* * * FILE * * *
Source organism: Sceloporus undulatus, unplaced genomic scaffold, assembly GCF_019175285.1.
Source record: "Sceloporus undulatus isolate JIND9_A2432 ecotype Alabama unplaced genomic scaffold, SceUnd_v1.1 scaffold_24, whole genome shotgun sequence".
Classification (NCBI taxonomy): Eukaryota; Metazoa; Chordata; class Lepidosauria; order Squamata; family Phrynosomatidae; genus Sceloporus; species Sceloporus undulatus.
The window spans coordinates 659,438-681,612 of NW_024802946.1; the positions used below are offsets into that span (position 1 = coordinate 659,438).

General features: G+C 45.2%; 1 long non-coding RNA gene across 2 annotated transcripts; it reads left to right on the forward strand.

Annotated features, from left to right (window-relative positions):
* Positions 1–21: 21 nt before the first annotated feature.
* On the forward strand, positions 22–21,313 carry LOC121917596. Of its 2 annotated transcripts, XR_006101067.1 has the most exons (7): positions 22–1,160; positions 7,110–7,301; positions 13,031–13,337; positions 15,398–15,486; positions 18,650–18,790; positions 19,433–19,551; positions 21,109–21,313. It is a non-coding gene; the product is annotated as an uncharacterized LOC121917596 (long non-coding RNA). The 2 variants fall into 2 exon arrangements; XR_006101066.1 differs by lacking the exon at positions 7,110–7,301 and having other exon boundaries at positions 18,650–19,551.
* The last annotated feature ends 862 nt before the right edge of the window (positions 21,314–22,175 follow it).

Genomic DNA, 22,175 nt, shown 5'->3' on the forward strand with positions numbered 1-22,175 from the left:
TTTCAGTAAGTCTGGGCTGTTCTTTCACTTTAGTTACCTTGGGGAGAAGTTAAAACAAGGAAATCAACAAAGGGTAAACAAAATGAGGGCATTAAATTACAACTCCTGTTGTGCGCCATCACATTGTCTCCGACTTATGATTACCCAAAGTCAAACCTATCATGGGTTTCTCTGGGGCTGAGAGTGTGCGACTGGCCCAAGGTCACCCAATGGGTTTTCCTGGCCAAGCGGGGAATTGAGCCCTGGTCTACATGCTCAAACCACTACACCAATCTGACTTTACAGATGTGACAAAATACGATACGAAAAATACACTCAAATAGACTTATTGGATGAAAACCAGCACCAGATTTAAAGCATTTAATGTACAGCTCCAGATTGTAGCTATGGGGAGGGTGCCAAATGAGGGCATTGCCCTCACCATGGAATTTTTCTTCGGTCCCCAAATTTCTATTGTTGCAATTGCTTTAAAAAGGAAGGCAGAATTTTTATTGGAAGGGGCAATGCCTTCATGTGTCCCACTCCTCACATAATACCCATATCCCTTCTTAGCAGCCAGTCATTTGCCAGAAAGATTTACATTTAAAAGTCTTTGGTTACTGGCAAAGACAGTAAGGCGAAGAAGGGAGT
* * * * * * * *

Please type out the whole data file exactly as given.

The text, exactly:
Source organism: Sceloporus undulatus, unplaced genomic scaffold, assembly GCF_019175285.1.
Source record: "Sceloporus undulatus isolate JIND9_A2432 ecotype Alabama unplaced genomic scaffold, SceUnd_v1.1 scaffold_24, whole genome shotgun sequence".
Classification (NCBI taxonomy): Eukaryota; Metazoa; Chordata; class Lepidosauria; order Squamata; family Phrynosomatidae; genus Sceloporus; species Sceloporus undulatus.
The window spans coordinates 659,438-681,612 of NW_024802946.1; the positions used below are offsets into that span (position 1 = coordinate 659,438).

General features: G+C 45.2%; 1 long non-coding RNA gene across 2 annotated transcripts; it reads left to right on the forward strand.

Annotated features, from left to right (window-relative positions):
* Positions 1–21: 21 nt before the first annotated feature.
* On the forward strand, positions 22–21,313 carry LOC121917596. Of its 2 annotated transcripts, XR_006101067.1 has the most exons (7): positions 22–1,160; positions 7,110–7,301; positions 13,031–13,337; positions 15,398–15,486; positions 18,650–18,790; positions 19,433–19,551; positions 21,109–21,313. It is a non-coding gene; the product is annotated as an uncharacterized LOC121917596 (long non-coding RNA). The 2 variants fall into 2 exon arrangements; XR_006101066.1 differs by lacking the exon at positions 7,110–7,301 and having other exon boundaries at positions 18,650–19,551.
* The last annotated feature ends 862 nt before the right edge of the window (positions 21,314–22,175 follow it).

Genomic DNA, 22,175 nt, shown 5'->3' on the forward strand with positions numbered 1-22,175 from the left:
TTTCAGTAAGTCTGGGCTGTTCTTTCACTTTAGTTACCTTGGGGAGAAGTTAAAACAAGGAAATCAACAAAGGGTAAACAAAATGAGGGCATTAAATTACAACTCCTGTTGTGCGCCATCACATTGTCTCCGACTTATGATTACCCAAAGTCAAACCTATCATGGGTTTCTCTGGGGCTGAGAGTGTGCGACTGGCCCAAGGTCACCCAATGGGTTTTCCTGGCCAAGCGGGGAATTGAGCCCTGGTCTACATGCTCAAACCACTACACCAATCTGACTTTACAGATGTGACAAAATACGATACGAAAAATACACTCAAATAGACTTATTGGATGAAAACCAGCACCAGATTTAAAGCATTTAATGTACAGCTCCAGATTGTAGCTATGGGGAGGGTGCCAAATGAGGGCATTGCCCTCACCATGGAATTTTTCTTCGGTCCCCAAATTTCTATTGTTGCAATTGCTTTAAAAAGGAAGGCAGAATTTTTATTGGAAGGGGCAATGCCTTCATGTGTCCCACTCCTCACATAATACCCATATCCCTTCTTAGCAGCCAGTCATTTGCCAGAAAGATTTACATTTAAAAGTCTTTGGTTACTGGCAAAGACAGTAAGGCGAAGAAGGGAGT